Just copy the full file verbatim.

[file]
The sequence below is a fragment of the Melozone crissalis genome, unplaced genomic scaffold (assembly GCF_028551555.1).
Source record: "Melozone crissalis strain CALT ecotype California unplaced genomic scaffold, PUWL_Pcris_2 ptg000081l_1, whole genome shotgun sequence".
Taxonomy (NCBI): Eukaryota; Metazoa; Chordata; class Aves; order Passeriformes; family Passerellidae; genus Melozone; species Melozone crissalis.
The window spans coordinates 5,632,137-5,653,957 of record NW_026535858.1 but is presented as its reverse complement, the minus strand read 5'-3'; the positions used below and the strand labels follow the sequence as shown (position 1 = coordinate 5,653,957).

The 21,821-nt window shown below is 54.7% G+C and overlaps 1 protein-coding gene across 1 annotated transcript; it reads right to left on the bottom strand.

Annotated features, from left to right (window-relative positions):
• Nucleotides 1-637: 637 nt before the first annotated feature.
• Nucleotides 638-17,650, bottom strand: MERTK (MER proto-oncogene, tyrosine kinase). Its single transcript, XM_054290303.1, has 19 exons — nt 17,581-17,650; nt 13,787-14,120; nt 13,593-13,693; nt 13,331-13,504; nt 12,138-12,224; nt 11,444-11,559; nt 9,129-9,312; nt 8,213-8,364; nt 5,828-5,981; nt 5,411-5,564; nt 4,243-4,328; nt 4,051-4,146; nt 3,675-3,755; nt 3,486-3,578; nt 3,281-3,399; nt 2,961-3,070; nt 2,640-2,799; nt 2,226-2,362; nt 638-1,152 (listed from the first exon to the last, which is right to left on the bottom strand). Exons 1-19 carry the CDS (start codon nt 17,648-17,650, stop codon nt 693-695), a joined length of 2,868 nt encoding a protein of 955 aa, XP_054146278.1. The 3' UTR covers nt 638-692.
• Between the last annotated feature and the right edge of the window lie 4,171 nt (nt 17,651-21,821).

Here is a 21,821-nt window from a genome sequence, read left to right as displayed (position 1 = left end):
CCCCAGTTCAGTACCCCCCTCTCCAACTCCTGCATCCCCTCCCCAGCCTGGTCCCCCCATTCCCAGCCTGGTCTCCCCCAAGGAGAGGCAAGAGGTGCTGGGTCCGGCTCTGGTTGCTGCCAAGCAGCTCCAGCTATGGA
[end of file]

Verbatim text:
The sequence below is a fragment of the Melozone crissalis genome, unplaced genomic scaffold (assembly GCF_028551555.1).
Source record: "Melozone crissalis strain CALT ecotype California unplaced genomic scaffold, PUWL_Pcris_2 ptg000081l_1, whole genome shotgun sequence".
Taxonomy (NCBI): Eukaryota; Metazoa; Chordata; class Aves; order Passeriformes; family Passerellidae; genus Melozone; species Melozone crissalis.
The window spans coordinates 5,632,137-5,653,957 of record NW_026535858.1 but is presented as its reverse complement, the minus strand read 5'-3'; the positions used below and the strand labels follow the sequence as shown (position 1 = coordinate 5,653,957).

The 21,821-nt window shown below is 54.7% G+C and overlaps 1 protein-coding gene across 1 annotated transcript; it reads right to left on the bottom strand.

Annotated features, from left to right (window-relative positions):
• Nucleotides 1-637: 637 nt before the first annotated feature.
• Nucleotides 638-17,650, bottom strand: MERTK (MER proto-oncogene, tyrosine kinase). Its single transcript, XM_054290303.1, has 19 exons — nt 17,581-17,650; nt 13,787-14,120; nt 13,593-13,693; nt 13,331-13,504; nt 12,138-12,224; nt 11,444-11,559; nt 9,129-9,312; nt 8,213-8,364; nt 5,828-5,981; nt 5,411-5,564; nt 4,243-4,328; nt 4,051-4,146; nt 3,675-3,755; nt 3,486-3,578; nt 3,281-3,399; nt 2,961-3,070; nt 2,640-2,799; nt 2,226-2,362; nt 638-1,152 (listed from the first exon to the last, which is right to left on the bottom strand). Exons 1-19 carry the CDS (start codon nt 17,648-17,650, stop codon nt 693-695), a joined length of 2,868 nt encoding a protein of 955 aa, XP_054146278.1. The 3' UTR covers nt 638-692.
• Between the last annotated feature and the right edge of the window lie 4,171 nt (nt 17,651-21,821).

Here is a 21,821-nt window from a genome sequence, read left to right as displayed (position 1 = left end):
CCCCAGTTCAGTACCCCCCTCTCCAACTCCTGCATCCCCTCCCCAGCCTGGTCCCCCCATTCCCAGCCTGGTCTCCCCCAAGGAGAGGCAAGAGGTGCTGGGTCCGGCTCTGGTTGCTGCCAAGCAGCTCCAGCTATGGA